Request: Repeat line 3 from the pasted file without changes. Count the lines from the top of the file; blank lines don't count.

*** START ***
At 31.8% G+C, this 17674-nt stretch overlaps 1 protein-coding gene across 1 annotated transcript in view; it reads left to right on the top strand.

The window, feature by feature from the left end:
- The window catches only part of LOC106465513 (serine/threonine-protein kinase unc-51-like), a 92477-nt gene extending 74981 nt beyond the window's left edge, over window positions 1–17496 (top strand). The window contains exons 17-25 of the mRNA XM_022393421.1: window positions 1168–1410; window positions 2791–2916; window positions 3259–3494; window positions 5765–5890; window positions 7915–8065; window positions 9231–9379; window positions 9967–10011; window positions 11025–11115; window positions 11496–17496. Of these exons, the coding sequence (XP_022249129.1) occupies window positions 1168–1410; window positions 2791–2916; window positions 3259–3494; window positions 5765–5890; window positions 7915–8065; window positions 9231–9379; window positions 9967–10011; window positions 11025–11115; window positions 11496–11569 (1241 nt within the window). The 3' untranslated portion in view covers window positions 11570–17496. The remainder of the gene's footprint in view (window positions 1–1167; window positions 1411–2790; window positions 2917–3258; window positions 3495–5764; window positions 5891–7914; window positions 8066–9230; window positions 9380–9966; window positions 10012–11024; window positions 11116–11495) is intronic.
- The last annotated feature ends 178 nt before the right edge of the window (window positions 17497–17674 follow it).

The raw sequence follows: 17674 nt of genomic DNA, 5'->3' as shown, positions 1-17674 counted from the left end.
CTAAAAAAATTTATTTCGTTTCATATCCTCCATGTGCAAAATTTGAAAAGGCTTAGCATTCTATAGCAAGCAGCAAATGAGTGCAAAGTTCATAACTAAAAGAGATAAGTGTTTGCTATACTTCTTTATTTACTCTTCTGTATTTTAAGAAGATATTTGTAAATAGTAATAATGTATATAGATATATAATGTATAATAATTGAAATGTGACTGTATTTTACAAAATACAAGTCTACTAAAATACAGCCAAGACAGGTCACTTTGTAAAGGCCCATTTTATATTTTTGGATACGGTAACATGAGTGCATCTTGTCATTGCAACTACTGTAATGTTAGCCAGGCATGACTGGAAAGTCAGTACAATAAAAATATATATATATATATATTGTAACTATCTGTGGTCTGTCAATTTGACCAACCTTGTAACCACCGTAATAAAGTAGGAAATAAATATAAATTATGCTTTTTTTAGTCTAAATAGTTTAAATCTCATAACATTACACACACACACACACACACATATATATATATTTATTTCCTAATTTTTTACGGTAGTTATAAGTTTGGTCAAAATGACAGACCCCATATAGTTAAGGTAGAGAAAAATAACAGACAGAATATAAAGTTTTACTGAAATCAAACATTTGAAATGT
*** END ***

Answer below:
- The window catches only part of LOC106465513 (serine/threonine-protein kinase unc-51-like), a 92477-nt gene extending 74981 nt beyond the window's left edge, over window positions 1–17496 (top strand). The window contains exons 17-25 of the mRNA XM_022393421.1: window positions 1168–1410; window positions 2791–2916; window positions 3259–3494; window positions 5765–5890; window positions 7915–8065; window positions 9231–9379; window positions 9967–10011; window positions 11025–11115; window positions 11496–17496. Of these exons, the coding sequence (XP_022249129.1) occupies window positions 1168–1410; window positions 2791–2916; window positions 3259–3494; window positions 5765–5890; window positions 7915–8065; window positions 9231–9379; window positions 9967–10011; window positions 11025–11115; window positions 11496–11569 (1241 nt within the window). The 3' untranslated portion in view covers window positions 11570–17496. The remainder of the gene's footprint in view (window positions 1–1167; window positions 1411–2790; window positions 2917–3258; window positions 3495–5764; window positions 5891–7914; window positions 8066–9230; window positions 9380–9966; window positions 10012–11024; window positions 11116–11495) is intronic.